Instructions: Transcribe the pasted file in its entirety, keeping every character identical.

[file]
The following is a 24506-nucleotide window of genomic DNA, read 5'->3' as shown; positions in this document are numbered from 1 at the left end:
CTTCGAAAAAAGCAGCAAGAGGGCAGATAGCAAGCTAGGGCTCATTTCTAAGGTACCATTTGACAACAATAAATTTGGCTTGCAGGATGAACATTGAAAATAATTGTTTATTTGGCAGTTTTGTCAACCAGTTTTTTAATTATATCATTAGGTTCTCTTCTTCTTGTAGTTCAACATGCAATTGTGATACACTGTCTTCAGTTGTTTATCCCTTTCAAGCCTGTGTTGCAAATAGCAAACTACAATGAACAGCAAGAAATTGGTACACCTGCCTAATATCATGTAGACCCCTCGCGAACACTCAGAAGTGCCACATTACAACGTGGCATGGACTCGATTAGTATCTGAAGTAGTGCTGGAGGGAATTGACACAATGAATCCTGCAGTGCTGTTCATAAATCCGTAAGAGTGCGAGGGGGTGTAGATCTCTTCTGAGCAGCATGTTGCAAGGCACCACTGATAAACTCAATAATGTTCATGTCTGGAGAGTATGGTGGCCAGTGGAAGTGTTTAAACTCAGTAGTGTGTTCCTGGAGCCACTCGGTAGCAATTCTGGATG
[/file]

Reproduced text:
The following is a 24506-nucleotide window of genomic DNA, read 5'->3' as shown; positions in this document are numbered from 1 at the left end:
CTTCGAAAAAAGCAGCAAGAGGGCAGATAGCAAGCTAGGGCTCATTTCTAAGGTACCATTTGACAACAATAAATTTGGCTTGCAGGATGAACATTGAAAATAATTGTTTATTTGGCAGTTTTGTCAACCAGTTTTTTAATTATATCATTAGGTTCTCTTCTTCTTGTAGTTCAACATGCAATTGTGATACACTGTCTTCAGTTGTTTATCCCTTTCAAGCCTGTGTTGCAAATAGCAAACTACAATGAACAGCAAGAAATTGGTACACCTGCCTAATATCATGTAGACCCCTCGCGAACACTCAGAAGTGCCACATTACAACGTGGCATGGACTCGATTAGTATCTGAAGTAGTGCTGGAGGGAATTGACACAATGAATCCTGCAGTGCTGTTCATAAATCCGTAAGAGTGCGAGGGGGTGTAGATCTCTTCTGAGCAGCATGTTGCAAGGCACCACTGATAAACTCAATAATGTTCATGTCTGGAGAGTATGGTGGCCAGTGGAAGTGTTTAAACTCAGTAGTGTGTTCCTGGAGCCACTCGGTAGCAATTCTGGATG